One reason for this is shallow, short-term participation. Many times people shop churches the way they shop malls. They come as consumers to test the goods (preaching, music, programs, etc.), and when the church doesn't deliver, the consumer moves on to the next place.
I believe that God desires something more for believers, something better: a long-term devotion to one people in one place.
Of course, jobs change and people move. Sometimes people need to leave a church. But what if that were the exception, not the rule?
What if the pervasive attitude among Christians were a wholehearted embracing of one another as the people with whom we will worship the Lord, study the Scriptures, grow in grace, and extend the kingdom of Christ in the world?
Making It Personal
Spend time praying about this today.
Read through Romans 12, asking the Lord to teach you how to minister to the body this year.
Christ has touched and healed us by His grace and His cross. Let's not live "outside the camp" any longer!
Excellent post, Brian. This is knowledge that is sure missing from the church. We are born and bred into this consumerist culture, and I think it infects the way we approach church, and we may not even realize it. This is something that definitely needs to be taught in our churches.
I can also see how difficult this can be. It's easy for me, with no kids in the house, to not have to worry about what a church may have in place for student ministry, but this must be a major concern for parents. Still, this consumerist mindset must be put to death in the life of the believer.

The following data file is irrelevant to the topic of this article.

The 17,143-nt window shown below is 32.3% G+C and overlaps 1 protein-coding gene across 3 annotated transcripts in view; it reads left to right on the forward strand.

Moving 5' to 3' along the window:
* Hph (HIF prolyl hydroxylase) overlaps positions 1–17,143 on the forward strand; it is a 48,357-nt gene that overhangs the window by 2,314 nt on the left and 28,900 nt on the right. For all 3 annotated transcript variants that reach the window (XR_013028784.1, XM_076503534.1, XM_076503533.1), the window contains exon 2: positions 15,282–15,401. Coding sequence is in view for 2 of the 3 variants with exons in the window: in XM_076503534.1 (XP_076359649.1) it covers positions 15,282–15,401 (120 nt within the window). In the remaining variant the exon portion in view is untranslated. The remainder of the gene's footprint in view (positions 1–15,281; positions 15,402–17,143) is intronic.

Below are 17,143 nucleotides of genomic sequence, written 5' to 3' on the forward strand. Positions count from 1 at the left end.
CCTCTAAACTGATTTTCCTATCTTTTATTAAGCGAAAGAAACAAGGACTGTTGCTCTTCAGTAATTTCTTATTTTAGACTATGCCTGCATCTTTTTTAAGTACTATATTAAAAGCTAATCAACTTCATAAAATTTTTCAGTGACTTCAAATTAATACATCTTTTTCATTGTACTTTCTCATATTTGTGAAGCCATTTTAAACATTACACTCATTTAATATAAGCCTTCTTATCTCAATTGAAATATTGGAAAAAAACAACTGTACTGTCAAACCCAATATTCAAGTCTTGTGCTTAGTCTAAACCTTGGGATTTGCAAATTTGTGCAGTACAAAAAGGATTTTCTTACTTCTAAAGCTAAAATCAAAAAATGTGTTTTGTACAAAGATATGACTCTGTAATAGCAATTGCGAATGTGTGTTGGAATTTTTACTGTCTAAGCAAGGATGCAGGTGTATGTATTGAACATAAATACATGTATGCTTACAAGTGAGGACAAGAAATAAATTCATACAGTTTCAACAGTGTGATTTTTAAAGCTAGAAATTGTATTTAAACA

I wonder how crippled the church is by the failure to give a full-bodied embrace to community. I see within myself a tendency to withdraw from the church. When I see others with a half-hearted attitude toward the church, it makes me want to 'forget it' too. It doesn't justify it; but it's an accurate description of my emotional make-up. Community is self-propagating--in either direction.
Well said, Brian! I wonder if Christians of other cultures that are less individualistic have this tendency to withdraw from the community of the church too.
I especially appreciate your connections between the laws of the book of Leviticus and the healing touch of Jesus.
Well said, Brian. I wonder if Christians of other, less individualistic cultures than we Americans have such problems committing to the community of their churches.
I also really appreciated the connections you made to the laws of Leviticus regarding uncleanness and the healing touch of Jesus.
Thanks for the comments.
Dorothy, you are correct. Christians in less individualistic cultures don't struggle with community the way we do. That's something I have noticed in doing mission trips in Africa - the sense of community in more tribal-oriented cultures is very strong.